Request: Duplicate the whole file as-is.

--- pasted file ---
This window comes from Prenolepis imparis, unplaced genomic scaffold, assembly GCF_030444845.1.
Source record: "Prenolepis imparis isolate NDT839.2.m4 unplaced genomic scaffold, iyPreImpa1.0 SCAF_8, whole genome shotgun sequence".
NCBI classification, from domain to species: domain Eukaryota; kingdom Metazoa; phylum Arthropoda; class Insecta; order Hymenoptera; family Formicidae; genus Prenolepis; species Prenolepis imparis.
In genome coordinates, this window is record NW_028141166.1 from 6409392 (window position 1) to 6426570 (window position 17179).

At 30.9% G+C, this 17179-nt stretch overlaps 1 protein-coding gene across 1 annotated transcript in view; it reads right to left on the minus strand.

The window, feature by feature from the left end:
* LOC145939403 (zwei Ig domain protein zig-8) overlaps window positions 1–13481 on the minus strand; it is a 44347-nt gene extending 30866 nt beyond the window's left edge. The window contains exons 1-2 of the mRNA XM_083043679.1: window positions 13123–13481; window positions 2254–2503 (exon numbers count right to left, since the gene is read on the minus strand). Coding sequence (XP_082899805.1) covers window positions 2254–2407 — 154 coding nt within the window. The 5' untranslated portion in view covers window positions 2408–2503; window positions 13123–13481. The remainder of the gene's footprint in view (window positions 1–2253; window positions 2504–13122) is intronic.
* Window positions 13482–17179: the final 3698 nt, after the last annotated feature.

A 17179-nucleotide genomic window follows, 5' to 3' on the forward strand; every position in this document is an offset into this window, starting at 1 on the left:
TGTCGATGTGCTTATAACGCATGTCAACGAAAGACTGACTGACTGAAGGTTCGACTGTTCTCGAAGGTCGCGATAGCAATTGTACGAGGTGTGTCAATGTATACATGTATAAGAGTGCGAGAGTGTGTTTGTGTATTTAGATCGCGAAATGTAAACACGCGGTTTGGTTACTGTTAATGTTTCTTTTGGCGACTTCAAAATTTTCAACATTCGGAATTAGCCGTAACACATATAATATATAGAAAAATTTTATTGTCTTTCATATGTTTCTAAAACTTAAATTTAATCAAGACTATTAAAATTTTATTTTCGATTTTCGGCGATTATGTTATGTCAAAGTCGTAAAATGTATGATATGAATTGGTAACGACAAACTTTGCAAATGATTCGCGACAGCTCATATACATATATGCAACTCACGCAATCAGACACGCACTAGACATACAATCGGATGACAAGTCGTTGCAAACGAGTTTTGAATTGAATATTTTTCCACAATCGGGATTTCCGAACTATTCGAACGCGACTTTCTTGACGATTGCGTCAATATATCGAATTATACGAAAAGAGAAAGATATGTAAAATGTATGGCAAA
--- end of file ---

This window comes from Prenolepis imparis, unplaced genomic scaffold, assembly GCF_030444845.1.
Source record: "Prenolepis imparis isolate NDT839.2.m4 unplaced genomic scaffold, iyPreImpa1.0 SCAF_8, whole genome shotgun sequence".
NCBI classification, from domain to species: domain Eukaryota; kingdom Metazoa; phylum Arthropoda; class Insecta; order Hymenoptera; family Formicidae; genus Prenolepis; species Prenolepis imparis.
In genome coordinates, this window is record NW_028141166.1 from 6409392 (window position 1) to 6426570 (window position 17179).

At 30.9% G+C, this 17179-nt stretch overlaps 1 protein-coding gene across 1 annotated transcript in view; it reads right to left on the minus strand.

The window, feature by feature from the left end:
* LOC145939403 (zwei Ig domain protein zig-8) overlaps window positions 1–13481 on the minus strand; it is a 44347-nt gene extending 30866 nt beyond the window's left edge. The window contains exons 1-2 of the mRNA XM_083043679.1: window positions 13123–13481; window positions 2254–2503 (exon numbers count right to left, since the gene is read on the minus strand). Coding sequence (XP_082899805.1) covers window positions 2254–2407 — 154 coding nt within the window. The 5' untranslated portion in view covers window positions 2408–2503; window positions 13123–13481. The remainder of the gene's footprint in view (window positions 1–2253; window positions 2504–13122) is intronic.
* Window positions 13482–17179: the final 3698 nt, after the last annotated feature.

A 17179-nucleotide genomic window follows, 5' to 3' on the forward strand; every position in this document is an offset into this window, starting at 1 on the left:
TGTCGATGTGCTTATAACGCATGTCAACGAAAGACTGACTGACTGAAGGTTCGACTGTTCTCGAAGGTCGCGATAGCAATTGTACGAGGTGTGTCAATGTATACATGTATAAGAGTGCGAGAGTGTGTTTGTGTATTTAGATCGCGAAATGTAAACACGCGGTTTGGTTACTGTTAATGTTTCTTTTGGCGACTTCAAAATTTTCAACATTCGGAATTAGCCGTAACACATATAATATATAGAAAAATTTTATTGTCTTTCATATGTTTCTAAAACTTAAATTTAATCAAGACTATTAAAATTTTATTTTCGATTTTCGGCGATTATGTTATGTCAAAGTCGTAAAATGTATGATATGAATTGGTAACGACAAACTTTGCAAATGATTCGCGACAGCTCATATACATATATGCAACTCACGCAATCAGACACGCACTAGACATACAATCGGATGACAAGTCGTTGCAAACGAGTTTTGAATTGAATATTTTTCCACAATCGGGATTTCCGAACTATTCGAACGCGACTTTCTTGACGATTGCGTCAATATATCGAATTATACGAAAAGAGAAAGATATGTAAAATGTATGGCAAA